CAMBRIDGE, Mass.—Merrimack Pharmaceuticals Inc. and the Schaumburg, Ill.-based Cancer Treatment Centers of America (CTCA) recently announced a partnership to advance their long-term vision of individualized treatment wherein diagnosis and therapy is guided by an in-depth understanding of the underlying mechanism of a patient's disease.
The collaboration encompasses research on diagnostics based on a network signaling approach to analyzing patients' tumors as well as clinical trial research. For the diagnostic research aspect of this collaboration, CTCA will contribute archived tumor biopsies from its extensive tumor databank as well as prospectively collected tumor samples. These samples will be analyzed using Merrimack's Network Biology approach for identifying the network signaling that drives cancer growth with the goal of understanding each patient's cancer at the molecular level.
"One of the questions Merrimack likes to ask is, 'What is this tumor addicted to for its growth?' and the answer to that is powerful, because then you can sample a tumor and use the technology to answer that in real-time with an efficiency that lets you immediately incorporate that into a patient workup and treatment plan," says Dr. Donald T. Braun, vice president of clinical research at CTCA. "The fact that they have a system to address growth dependency in tumors is extremely important to us and the fact they used that information to guide the development of new therapies to block those growth pathways is important to us."
One of the key strengths that CTCA offers Merrimack, in turn, is that many of CTCA's patients are battling advanced cancer and have received many—if not all—of the standard lines of therapy, and CTCA has regional destination hospitals in Chicago, Philadelphia, Phoenix and Tulsa, with a fifth hospital opening in Atlanta in 2012, providing a wide variety of patient samples and data from a large patient population. This makes CTCA's tumor archive particularly valuable, the partners say, because it offers an opportunity for Merrimack to explore how the molecular characteristics of a tumor change as a result of therapy. This joint effort, they say, could eventually lead to the identification of novel companion diagnostics to guide treatment decisions.
"This partnership with Merrimack supports our goal to give every patient an individually focused treatment plan, using innovative technologies and tools to help fight their cancer and improve their quality of life," said Dr. Maurie Markman, senior vice president of clinical affairs and national director of medical oncology at CTCA, in an official statement about the deal. "We believe that the innovations that come from this partnership could help provide the right treatment for every patient's unique biology."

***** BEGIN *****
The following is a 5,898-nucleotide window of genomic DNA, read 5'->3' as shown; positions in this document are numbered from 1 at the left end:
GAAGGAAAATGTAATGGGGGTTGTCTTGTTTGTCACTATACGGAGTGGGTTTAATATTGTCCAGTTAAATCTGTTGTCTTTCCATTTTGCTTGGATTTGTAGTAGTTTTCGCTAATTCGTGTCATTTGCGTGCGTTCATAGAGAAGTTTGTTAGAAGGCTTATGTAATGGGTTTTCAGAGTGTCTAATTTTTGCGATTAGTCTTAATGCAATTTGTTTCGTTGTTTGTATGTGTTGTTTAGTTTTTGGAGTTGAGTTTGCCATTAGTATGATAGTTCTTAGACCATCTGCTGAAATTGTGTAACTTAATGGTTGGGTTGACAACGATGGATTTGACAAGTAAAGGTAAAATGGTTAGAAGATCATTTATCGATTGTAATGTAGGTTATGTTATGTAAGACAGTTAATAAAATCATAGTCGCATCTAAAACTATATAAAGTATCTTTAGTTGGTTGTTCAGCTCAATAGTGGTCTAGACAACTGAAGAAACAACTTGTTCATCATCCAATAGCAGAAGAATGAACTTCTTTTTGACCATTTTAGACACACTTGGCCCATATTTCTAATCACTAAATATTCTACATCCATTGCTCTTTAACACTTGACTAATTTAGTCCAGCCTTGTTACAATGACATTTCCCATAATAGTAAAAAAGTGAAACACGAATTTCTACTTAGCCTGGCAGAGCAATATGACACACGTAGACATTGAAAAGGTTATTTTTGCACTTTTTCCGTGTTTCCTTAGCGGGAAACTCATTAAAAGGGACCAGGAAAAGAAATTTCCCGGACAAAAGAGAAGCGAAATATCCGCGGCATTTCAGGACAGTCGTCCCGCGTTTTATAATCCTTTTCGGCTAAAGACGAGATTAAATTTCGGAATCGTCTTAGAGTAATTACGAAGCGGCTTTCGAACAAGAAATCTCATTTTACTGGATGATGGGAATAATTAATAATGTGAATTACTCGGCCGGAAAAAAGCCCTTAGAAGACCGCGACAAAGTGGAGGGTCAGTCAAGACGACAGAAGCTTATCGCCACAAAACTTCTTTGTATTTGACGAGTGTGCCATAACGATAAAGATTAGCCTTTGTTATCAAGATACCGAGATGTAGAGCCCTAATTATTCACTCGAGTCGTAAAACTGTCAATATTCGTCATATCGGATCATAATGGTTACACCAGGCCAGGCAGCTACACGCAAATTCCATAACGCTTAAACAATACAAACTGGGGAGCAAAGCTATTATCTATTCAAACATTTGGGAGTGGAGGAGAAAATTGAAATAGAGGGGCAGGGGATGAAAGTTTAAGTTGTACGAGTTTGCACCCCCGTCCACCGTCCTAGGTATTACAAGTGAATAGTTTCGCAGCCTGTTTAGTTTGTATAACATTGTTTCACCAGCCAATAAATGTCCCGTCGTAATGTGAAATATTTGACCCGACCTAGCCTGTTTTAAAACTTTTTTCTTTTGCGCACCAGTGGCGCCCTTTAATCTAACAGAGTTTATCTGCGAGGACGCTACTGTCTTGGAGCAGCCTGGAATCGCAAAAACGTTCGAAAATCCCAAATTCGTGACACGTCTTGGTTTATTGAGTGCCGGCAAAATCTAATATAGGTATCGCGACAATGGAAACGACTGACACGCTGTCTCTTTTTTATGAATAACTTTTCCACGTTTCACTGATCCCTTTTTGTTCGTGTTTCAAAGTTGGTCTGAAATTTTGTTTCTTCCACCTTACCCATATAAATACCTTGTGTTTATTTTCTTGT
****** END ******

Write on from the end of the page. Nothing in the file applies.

"Access to CTCA's tumor samples greatly enhances the speed and scope of the research we are doing to understand the complexity of cancer cells and to characterize what their growth is dependent upon," added Robert Mulroy, CEO of Merrimack Pharmaceuticals, in the news release about the collaboration. "CTCA is a great example of a forward-looking institution trying to change the face of cancer care. This collaboration represents the future of individualized treatment where a hospital and a biopharmaceutical company work together on research, which we hope will ultimately result in much better treatment for cancer patients. "
One of Merrimack's key goals is to ensure that with every therapeutic it develops, it also co-develops a companion diagnostic, Gavin MacBeath, a founder of Merrimack Pharmaceuticals and its vice president of translational research, tells ddn. "Our long-term goal is to find ways to predict which patients will respond to our drugs based on biomarker profiles or other information, so that's how our goals aligned so well with CTCA since they want to provide the best possible targeted therapies as well."
"CTCA's key strength is they have a lot of experience with treating patients and understanding the lifecycle of cancer and specifically various cancer indications and how patients respond to different drugs and at different stages in the lifecycle of the disease," MacBeath adds. "Also, with their treatment aspect, they have a very well-developed network of patients and organizations to provide data that advances translational research. From Merrimack's perspective, we bring a deep understanding of the biology behind cancer and quantitative models that predict how cells will respond depending on the status of the cell and the agent it is exposed to. We have five compounds in our pipeline, and soon to be six, that are in clinical trials along with the biological knowledge that led to the discovery of those drugs."
The parties note that in addition to diagnostic goals, the collaboration also encompasses clinical research.
"We think that working with CTCA will be good for both parties, and especially in providing the material we need to help us develop companion diagnostics," MacBeath says.
In terms of the timing of the deal, he notes that Merrimack is at the stage where, in the last two years particularly, the clinical program has expanded quite dramatically with Phase II and Phase III trials, "and we're looking for partnerships to help move the drugs along in development and develop companion diagnostics for them. Another strength of CTCA that attracted us to them was that they have an existing repository of patient biopsies and archived tumor samples as well as data on clinical responses of patients. That works for us not only in our current work but as something to learn from as we plan future clinical trials."